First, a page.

Dr. Oz says pancreatic cancer is so serious because by the time it is detected, it is often too late to treat. "The pancreas is nestled away in the back of the belly, and it doesn't have any real symptoms until it's already spread," he says. "So unlike a lot of the cancers that we really push hard for folks to get screened on - colon cancer, breast cancer, skin cancer - it's very hard to find pancreatic cancer early, and by the time we find it, it's caused that painless jaundice because it's blocked off the liver."
Randy says he underwent surgery to remove the tumor, as well as a third of his stomach, a third of his pancreas, his gallbladder and a section of his small intestine. His weight dropped from 183 pounds down to 138, making him so thin that he had to remove his wedding ring. "I just got so skinny it would fall off. And that hurt," he says.
Randy says he doesn't have many regrets about the way he has lived his life, and he sees his cancer just as bad luck. "I think that we all stand on the dartboard of life. Roughly 30,000 people a year are going to catch a dart labeled pancreatic cancer, and that's unfortunate. It's not what I would have chosen. But I in no way feel like I deserved it," he says.
Randy says he can't change the cards he's been dealt, but he can control how he plays them. "If you are hopeful, if you are optimistic, other people want to help you. And if you are down in the dumps, other people may still help you, but I've noticed that they're walking, not running, over to you," he says. "In the lecture, I talk about you've got to decide pretty early in life whether you're going to be a Tigger or an Eeyore. What I found is if you're an upbeat person, people will flock to help you, and suddenly everything gets easier."
Randy sees life as being 10 percent white, 10 percent black and 80 percent gray. "You can go through life and say, 'Gee, that 80 percent gray part, that's black, and life is a bad thing,'" he says. "Or you can say that 80 percent gray part's part of the white, and it's the goodness and the light. I want to view life that way. It becomes a self-fulfilling prophesy. That 80 percent in the middle really can go either way, and if you decide you want to make it go good, not bad, you have a lot more power to make that happen than you might think."
As Randy faces his prognosis, thoughts about his final days come to mind. "I'm not keen on the process [of dying]," he says. "Not only is this not the cancer you want, it's probably not the last couple of weeks that you'd want."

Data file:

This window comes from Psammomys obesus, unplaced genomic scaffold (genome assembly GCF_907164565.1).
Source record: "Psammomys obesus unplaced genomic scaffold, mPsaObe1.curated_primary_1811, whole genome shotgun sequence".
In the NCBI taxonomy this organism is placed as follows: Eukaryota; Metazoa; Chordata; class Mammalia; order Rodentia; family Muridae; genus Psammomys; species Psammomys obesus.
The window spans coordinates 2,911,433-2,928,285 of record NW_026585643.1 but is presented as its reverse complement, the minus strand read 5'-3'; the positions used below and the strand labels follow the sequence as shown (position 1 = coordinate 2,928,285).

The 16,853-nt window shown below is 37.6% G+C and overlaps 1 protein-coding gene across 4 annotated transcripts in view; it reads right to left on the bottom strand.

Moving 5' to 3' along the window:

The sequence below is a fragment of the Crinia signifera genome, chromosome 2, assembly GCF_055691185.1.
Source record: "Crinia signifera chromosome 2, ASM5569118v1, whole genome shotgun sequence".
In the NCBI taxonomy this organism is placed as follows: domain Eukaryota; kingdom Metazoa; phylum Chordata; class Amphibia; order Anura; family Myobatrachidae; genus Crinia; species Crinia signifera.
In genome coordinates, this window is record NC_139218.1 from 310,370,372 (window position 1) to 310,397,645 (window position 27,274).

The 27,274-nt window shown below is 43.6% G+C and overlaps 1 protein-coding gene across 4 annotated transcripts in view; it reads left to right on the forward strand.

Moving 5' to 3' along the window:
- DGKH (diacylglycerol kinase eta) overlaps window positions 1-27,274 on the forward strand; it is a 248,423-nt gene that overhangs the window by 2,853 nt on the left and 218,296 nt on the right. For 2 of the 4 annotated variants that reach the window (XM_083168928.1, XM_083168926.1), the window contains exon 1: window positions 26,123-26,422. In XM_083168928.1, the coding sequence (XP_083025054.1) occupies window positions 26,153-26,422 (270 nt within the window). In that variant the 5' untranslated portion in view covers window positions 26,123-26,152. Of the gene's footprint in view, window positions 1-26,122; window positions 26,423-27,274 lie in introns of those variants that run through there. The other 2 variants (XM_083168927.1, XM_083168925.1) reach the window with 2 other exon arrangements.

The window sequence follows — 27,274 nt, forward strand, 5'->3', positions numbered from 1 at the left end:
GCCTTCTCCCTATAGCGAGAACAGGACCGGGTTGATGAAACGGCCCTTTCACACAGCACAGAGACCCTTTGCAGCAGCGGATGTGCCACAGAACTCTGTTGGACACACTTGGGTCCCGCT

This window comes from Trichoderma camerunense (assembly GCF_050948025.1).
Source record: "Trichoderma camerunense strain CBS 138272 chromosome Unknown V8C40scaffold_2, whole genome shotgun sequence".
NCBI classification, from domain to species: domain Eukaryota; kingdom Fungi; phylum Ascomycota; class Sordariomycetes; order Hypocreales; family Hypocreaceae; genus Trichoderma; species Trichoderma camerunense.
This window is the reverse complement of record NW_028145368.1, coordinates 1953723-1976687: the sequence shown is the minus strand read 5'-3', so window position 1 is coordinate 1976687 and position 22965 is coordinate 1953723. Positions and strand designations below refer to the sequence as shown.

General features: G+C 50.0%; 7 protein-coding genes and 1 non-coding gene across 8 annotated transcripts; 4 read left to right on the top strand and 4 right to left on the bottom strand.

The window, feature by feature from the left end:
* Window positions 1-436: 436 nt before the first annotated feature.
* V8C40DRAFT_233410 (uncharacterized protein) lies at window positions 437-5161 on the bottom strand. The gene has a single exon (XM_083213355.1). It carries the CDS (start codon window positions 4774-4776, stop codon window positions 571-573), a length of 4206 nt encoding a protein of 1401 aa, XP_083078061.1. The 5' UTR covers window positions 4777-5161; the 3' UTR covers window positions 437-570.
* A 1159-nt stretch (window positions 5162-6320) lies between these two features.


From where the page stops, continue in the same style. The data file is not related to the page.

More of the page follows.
Dr. Oz says pancreatic cancer erodes into the back and invades the nerves, causing a lot of pain, and it blocks off the intestines. "It's not pleasant at any level. The things you want to do in life, you can't do in life. That's a very reasonable thing to fear," Dr. Oz says. "You're often in chronic pain, and you can't eat. If you take away the ability to move and to eat, that's a large part of the human experience."
Randy emphasizes that medical improvements in pain management may make his last days of the disease easier to bear. "I've certainly heard from lots of people who have given me great encouragement, and they said, 'My dad died of pancreatic cancer and he was visiting with friends until eight hours from the end,'" Randy says. "So it's not like every case is going to be this sort of nightmare scenario."
As his cancer progresses, Randy has made a living will in order to make life a little easier for his family. But aside from planning a small ceremony, Randy says he isn't spending his days making funeral preparations. "I don't think that's a particularly great use of my time. I think spending just a little bit of time is the right way to do it. I'd rather, while I'm healthy, spend time with my kids and doing things that are helpful to other people while I'm still fairly vigorous."
While his priorities have not changed drastically, Randy says a lack of time is a major motivator. "There was a sort of logistical rush, because the analogy I use is that my family's about to get pushed off a cliff, and any good father says, 'I want to be there to catch them,'" he says. "Well, I'm not going to be there to catch them. But I'm spending my limited time sewing some really good nets to cushion the fall."
After hearing advice from counselors, Randy and his wife decided not to tell their young children about the cancer until it's absolutely necessary. "Until I become symptomatic, until Daddy looks sick," he says, "there's no sense in telling our children."
One thing Randy says he has been doing is thinking of ways for his children to know about him and what he thought of them. "Dylan, my oldest child, he's just a natural scientist. He's already figured out that the questions are more important than the answers.
"Logan, he's my little Tigger. He's got this joy for life.
"And my little girl, Chloe, well the thing I want to tell her is - you're not allowed to date until you're 30! But when you do start dating, my advice on boys is [to] just ignore everything they say and just pay attention to what they do. If you do that, you're not going to make all the big mistakes."
While speaking with Randy in Virginia, Dr. Oz says he suggested they take a break and toss around a football. So Randy went and got one - but it was no ordinary ball. The day before, he had worked out with the Pittsburgh Steelers and had the entire team sign a ball…and now he was going to use that prized ball to play catch!
"I said, 'We can't have a catch with this, it's signed,'" Dr. Oz says. "He said, 'What am I going to do with it?' We ought to all be living our lives like that. What's the point of saving it? We might as well enjoy it."
Oprah mentions a quote by Leonardo da Vinci: "As a well spent day brings happy sleep, so life well used brings happy death." Does Randy think his life was "well used"?
"I'm married to an incredible woman, and I have great kids, and it's hard for me to imagine," he says. "I like to think that I have helped a lot of other people - and that's the best definition I know of time well spent."
The Last Lecture by Randy Pausch